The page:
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There’s a place to find answers to life’s great questions
The name of the Lord is a strong tower;
the righteous run to it and are safe.
— Proverbs 18:10
When I was a young teenager, beginning to ponder life’s great questions and engaging in group activities like building 6-foot-long banana splits and camping on California’s Catalina Island, I joined the youth group at a local church.
There I met the youth pastor, a brilliant thinker and speaker who introduced two great truths that I continue to contemplate into middle age. The first: There is so much to learn about the character of God people will spend a lifetime searching to know more.
The second: God will reveal himself, not only through the life of Christ, historical events and daily experiences, but also through the Bible — which at first glance looked to me to be a boring and tedious set of histories and rules.
Our youth pastor promised something different, however. He said if we grabbed hold of our Bibles and read them daily, God would actively reveal himself and we would come to view scripture as a living document. Through ancient words, God would give us strength, challenge our current streams of thought and give us peace when our hearts felt mortally wounded.
Ancient words also would begin the process of binding our hearts with his. We would connect through prayer and a surprisingly personal relationship would develop.
On New Year’s Day, I recommitted to reading the Bible on a daily basis. These days one can open a favorite Bible or visit www.BibleGateway.com. This amazing Web site offers a daily reading program that will take you through the Bible in one year and gives you the option to tackle such a project in four ways: an Old and New Testament selection daily, chronological readings, readings that start from the beginning and move forward or readings that move you through the Bible in historical order. You also can choose to read from 20 English Bible versions!
I long for balance and reading the Bible is one of the routines I plan to incorporate into my daily activities in 2009. On Monday, God reminded me he is a tall tower. Not only that, but if I wish to be counted among the righteous (to be considered “good” and characterized by my faith and devotion), I will run toward his great tower in confidence. It is mighty and capable of withstanding any onslaught, any attack.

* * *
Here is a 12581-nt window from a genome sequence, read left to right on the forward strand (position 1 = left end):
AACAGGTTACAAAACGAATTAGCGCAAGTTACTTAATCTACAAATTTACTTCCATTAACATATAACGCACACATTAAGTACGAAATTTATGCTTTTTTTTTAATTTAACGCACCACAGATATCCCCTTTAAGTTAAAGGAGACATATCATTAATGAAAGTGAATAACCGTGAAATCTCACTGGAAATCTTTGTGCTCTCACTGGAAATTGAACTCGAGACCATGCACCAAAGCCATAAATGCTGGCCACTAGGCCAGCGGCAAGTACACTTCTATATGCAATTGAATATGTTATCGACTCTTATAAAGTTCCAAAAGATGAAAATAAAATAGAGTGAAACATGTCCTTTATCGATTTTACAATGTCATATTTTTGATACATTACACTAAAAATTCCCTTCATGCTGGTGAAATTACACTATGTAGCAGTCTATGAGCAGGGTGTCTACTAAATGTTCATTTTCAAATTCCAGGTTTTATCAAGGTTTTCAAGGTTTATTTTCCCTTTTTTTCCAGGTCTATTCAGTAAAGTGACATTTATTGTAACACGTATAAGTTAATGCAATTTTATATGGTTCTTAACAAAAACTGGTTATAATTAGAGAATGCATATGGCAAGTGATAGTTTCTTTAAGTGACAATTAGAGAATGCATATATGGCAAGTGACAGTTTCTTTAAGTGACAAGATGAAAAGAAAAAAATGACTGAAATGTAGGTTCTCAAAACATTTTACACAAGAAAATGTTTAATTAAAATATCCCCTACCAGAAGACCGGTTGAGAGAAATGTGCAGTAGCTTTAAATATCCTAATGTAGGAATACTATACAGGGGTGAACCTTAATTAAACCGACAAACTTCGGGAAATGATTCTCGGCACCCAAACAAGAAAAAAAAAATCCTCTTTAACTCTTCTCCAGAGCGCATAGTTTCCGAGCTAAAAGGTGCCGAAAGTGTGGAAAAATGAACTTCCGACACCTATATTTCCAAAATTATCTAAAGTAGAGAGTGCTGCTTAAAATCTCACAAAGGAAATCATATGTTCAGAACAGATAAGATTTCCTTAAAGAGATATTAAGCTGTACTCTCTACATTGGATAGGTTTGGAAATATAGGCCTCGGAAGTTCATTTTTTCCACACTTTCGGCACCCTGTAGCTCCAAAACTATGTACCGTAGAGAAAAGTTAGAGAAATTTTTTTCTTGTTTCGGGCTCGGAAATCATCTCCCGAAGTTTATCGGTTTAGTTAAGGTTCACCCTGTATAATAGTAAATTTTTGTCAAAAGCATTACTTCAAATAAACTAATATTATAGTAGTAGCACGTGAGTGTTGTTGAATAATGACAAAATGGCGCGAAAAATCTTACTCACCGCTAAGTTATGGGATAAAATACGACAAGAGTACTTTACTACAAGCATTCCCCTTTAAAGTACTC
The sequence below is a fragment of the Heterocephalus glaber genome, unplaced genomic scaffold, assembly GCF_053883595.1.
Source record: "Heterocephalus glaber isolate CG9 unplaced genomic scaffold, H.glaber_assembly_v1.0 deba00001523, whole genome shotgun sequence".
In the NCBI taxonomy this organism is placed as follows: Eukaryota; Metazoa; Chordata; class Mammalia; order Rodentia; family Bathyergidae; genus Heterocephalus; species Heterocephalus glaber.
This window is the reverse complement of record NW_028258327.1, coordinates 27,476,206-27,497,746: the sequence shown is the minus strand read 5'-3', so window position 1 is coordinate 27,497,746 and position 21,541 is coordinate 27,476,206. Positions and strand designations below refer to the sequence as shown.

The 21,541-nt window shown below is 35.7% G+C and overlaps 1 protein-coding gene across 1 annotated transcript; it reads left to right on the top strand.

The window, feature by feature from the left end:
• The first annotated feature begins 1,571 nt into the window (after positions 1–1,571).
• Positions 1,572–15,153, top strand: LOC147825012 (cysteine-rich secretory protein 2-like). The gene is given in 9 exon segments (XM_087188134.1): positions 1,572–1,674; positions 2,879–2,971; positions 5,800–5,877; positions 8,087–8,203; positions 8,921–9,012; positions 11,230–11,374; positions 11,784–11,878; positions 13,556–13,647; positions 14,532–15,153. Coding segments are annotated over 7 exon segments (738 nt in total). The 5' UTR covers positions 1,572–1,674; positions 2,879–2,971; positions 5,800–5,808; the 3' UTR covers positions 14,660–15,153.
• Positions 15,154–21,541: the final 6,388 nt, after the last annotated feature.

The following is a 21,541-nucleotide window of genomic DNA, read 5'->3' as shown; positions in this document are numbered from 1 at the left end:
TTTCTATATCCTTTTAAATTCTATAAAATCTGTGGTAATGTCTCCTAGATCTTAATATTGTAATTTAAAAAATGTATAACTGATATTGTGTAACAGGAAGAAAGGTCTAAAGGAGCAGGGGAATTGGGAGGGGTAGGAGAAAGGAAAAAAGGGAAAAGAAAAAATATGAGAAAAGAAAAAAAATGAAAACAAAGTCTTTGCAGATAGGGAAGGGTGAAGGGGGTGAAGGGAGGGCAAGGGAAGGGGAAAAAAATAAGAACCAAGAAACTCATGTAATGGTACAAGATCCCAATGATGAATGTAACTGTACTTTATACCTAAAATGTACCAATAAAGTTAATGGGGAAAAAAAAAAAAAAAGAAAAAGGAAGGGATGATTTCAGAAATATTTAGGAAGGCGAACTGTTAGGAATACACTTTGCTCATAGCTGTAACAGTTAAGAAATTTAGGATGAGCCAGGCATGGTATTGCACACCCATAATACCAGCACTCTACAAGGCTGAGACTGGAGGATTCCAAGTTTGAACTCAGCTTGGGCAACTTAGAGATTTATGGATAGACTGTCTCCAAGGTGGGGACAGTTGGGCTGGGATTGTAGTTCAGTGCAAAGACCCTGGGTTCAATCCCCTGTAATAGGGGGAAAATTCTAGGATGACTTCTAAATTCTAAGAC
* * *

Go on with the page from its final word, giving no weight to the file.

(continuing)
The irony of that visual will stay with me as poignantly as will my mental images of that second airliner hitting World Trade Center tower two, causing a stampede of innocent people to flee in complete terror eight years ago.
How many times have I skimmed over that passage, understanding the visual, but not particularly relating to it? I believe these words, found in Proverbs, are meant to shock us as well as soothe our hearts. We are reminded that the many things we have incorporated into our lives, which seem to build upon our sense of protection and security, need to be re-evaluated. When we want to flee, we might need to run back, instead.
When we want to question God’s compassion, his power and his interest in our welfare, we must not run from him out of anger, but run to him with the hope of learning more and growing in ways yet to be understood.
God has certainly captured my attention. What I am seeing him do is remind me that when I worry about issues like nation economic crisis or Middle East conflict and instability, I am to look intently into his face for peace and explanation. I am to look to him for ways to counteract my fears.
A look into the Old Testament of the Bible reveals a number of slightly differing names for God, each hyphenated to specifically reveal a different aspect of his character. I am particularly fond of Jehovah-shalom: God is peace. When I think about God as a peacemaker, it reminds me that his love for peace should encourage me to serve as a peacemaker in my home and workplace.
Jehovah-shalom also reminds me that moving into his presence (during a quiet walk, while praying or painting or sewing a quilt, chopping wood, kneading bread, cooking or creating a scrapbook) has the potential to offer each one of us an experience of blessed peace because we have invited him to be there. We are moving his direction and learning to hang on his every word.
Joan Bay Klope is a freelance writer and speaker who makes her home on Whidbey Island. Her award-winning column has run for 12 years in Western Washington newspapers. E-mail comments and speaking requests to firstname.lastname@example.org.